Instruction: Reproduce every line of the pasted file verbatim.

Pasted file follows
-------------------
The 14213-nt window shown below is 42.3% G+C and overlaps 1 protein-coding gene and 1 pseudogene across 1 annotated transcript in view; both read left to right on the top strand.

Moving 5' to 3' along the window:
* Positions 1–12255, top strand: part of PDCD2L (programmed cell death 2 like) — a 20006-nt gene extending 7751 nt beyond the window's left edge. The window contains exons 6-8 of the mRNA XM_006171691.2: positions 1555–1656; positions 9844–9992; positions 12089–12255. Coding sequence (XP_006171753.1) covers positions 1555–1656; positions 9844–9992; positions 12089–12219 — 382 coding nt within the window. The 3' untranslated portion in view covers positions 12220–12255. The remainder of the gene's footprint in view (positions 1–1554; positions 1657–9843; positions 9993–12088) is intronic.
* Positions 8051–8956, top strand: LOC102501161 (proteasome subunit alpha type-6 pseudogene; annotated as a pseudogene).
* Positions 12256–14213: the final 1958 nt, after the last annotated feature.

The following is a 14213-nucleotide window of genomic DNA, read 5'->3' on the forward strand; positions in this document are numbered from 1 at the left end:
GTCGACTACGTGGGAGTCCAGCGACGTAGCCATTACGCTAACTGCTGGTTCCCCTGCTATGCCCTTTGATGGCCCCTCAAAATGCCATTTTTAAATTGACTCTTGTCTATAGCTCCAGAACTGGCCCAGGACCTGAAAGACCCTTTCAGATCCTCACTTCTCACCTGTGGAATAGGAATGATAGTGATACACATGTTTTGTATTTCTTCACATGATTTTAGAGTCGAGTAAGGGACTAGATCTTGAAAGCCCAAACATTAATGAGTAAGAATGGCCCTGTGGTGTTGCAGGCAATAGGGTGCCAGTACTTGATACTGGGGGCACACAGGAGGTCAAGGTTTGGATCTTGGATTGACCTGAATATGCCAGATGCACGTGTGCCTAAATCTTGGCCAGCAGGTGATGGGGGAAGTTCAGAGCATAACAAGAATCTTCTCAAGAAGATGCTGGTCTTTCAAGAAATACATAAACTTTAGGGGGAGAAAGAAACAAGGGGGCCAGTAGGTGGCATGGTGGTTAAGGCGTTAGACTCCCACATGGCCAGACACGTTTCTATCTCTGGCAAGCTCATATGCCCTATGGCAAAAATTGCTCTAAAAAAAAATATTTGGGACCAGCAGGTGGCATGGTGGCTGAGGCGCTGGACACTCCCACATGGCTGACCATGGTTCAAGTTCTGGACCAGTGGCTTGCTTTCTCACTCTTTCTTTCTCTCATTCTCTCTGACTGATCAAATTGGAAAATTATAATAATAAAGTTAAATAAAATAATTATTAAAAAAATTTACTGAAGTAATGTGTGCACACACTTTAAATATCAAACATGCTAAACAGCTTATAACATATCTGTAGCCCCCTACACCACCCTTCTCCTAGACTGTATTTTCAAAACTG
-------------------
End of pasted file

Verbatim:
The 14213-nt window shown below is 42.3% G+C and overlaps 1 protein-coding gene and 1 pseudogene across 1 annotated transcript in view; both read left to right on the top strand.

Moving 5' to 3' along the window:
* Positions 1–12255, top strand: part of PDCD2L (programmed cell death 2 like) — a 20006-nt gene extending 7751 nt beyond the window's left edge. The window contains exons 6-8 of the mRNA XM_006171691.2: positions 1555–1656; positions 9844–9992; positions 12089–12255. Coding sequence (XP_006171753.1) covers positions 1555–1656; positions 9844–9992; positions 12089–12219 — 382 coding nt within the window. The 3' untranslated portion in view covers positions 12220–12255. The remainder of the gene's footprint in view (positions 1–1554; positions 1657–9843; positions 9993–12088) is intronic.
* Positions 8051–8956, top strand: LOC102501161 (proteasome subunit alpha type-6 pseudogene; annotated as a pseudogene).
* Positions 12256–14213: the final 1958 nt, after the last annotated feature.

The following is a 14213-nucleotide window of genomic DNA, read 5'->3' on the forward strand; positions in this document are numbered from 1 at the left end:
GTCGACTACGTGGGAGTCCAGCGACGTAGCCATTACGCTAACTGCTGGTTCCCCTGCTATGCCCTTTGATGGCCCCTCAAAATGCCATTTTTAAATTGACTCTTGTCTATAGCTCCAGAACTGGCCCAGGACCTGAAAGACCCTTTCAGATCCTCACTTCTCACCTGTGGAATAGGAATGATAGTGATACACATGTTTTGTATTTCTTCACATGATTTTAGAGTCGAGTAAGGGACTAGATCTTGAAAGCCCAAACATTAATGAGTAAGAATGGCCCTGTGGTGTTGCAGGCAATAGGGTGCCAGTACTTGATACTGGGGGCACACAGGAGGTCAAGGTTTGGATCTTGGATTGACCTGAATATGCCAGATGCACGTGTGCCTAAATCTTGGCCAGCAGGTGATGGGGGAAGTTCAGAGCATAACAAGAATCTTCTCAAGAAGATGCTGGTCTTTCAAGAAATACATAAACTTTAGGGGGAGAAAGAAACAAGGGGGCCAGTAGGTGGCATGGTGGTTAAGGCGTTAGACTCCCACATGGCCAGACACGTTTCTATCTCTGGCAAGCTCATATGCCCTATGGCAAAAATTGCTCTAAAAAAAAATATTTGGGACCAGCAGGTGGCATGGTGGCTGAGGCGCTGGACACTCCCACATGGCTGACCATGGTTCAAGTTCTGGACCAGTGGCTTGCTTTCTCACTCTTTCTTTCTCTCATTCTCTCTGACTGATCAAATTGGAAAATTATAATAATAAAGTTAAATAAAATAATTATTAAAAAAATTTACTGAAGTAATGTGTGCACACACTTTAAATATCAAACATGCTAAACAGCTTATAACATATCTGTAGCCCCCTACACCACCCTTCTCCTAGACTGTATTTTCAAAACTG